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Not only are foreign merchants returning to China's small commodity hub of Yiwu following the country's optimized COVID-19 response and entry-exit policies, but also the number of newly set-up foreign companies rebounded this year.
According to the market supervision bureau in Yiwu, East China's Zhejiang province, as of mid-March, 181 foreign companies were set up this year, a surge of 123 percent over the same period last year.
The investors were from 49 countries, with 67 percent invested by businesses from Asian countries. Besides, there were a large number of foreign investors choosing to enter the market in Yiwu by investing in existing companies, according to the bureau.
As of mid-March, there were 4,996 registered foreign-funded companies in Yiwu, accounting for 57 percent of the total number of foreign-funded entities in the city, with a year-on-year increase of 12 percent.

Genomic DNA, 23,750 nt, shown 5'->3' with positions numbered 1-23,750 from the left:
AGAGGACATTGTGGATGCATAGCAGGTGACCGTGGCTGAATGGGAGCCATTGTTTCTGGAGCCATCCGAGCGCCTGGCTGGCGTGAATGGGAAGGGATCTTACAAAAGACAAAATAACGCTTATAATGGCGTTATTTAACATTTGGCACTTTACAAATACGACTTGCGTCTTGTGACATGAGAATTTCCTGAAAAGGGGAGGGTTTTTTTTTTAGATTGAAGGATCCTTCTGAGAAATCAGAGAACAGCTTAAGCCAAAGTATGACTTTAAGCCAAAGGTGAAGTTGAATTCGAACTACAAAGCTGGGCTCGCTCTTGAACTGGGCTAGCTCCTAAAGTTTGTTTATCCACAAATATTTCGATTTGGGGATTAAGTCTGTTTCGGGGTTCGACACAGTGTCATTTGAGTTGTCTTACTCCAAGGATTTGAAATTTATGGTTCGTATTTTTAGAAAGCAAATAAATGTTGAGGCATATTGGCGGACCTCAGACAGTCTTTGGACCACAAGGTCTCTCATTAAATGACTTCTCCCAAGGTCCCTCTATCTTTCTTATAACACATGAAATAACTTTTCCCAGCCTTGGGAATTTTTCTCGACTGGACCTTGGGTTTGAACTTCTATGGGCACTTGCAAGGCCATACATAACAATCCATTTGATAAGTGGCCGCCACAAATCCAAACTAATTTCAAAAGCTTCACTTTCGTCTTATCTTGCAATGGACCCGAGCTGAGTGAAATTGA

On Jan 1, 10 measures were officially implemented in Yiwu to improve the city's international business environment and foreign-related services, focusing on policy advice and convenience in the residence and work permit system for foreigners, among other areas.
Hassan Javed, a businessman from Pakistan, was among the newcomers. He did not expect that he would get the business license the very next day after he showed his passport at the government's service counter to sign and submit the application materials for registering a new trade firm this month.
"To open a company in Yiwu, the process is simpler than I thought," he said.
Data from the local exit-entry administration shows that there are more than 12,000 resident foreign merchants in Yiwu, about 80 percent of the pre-epidemic level, and the number is still rising.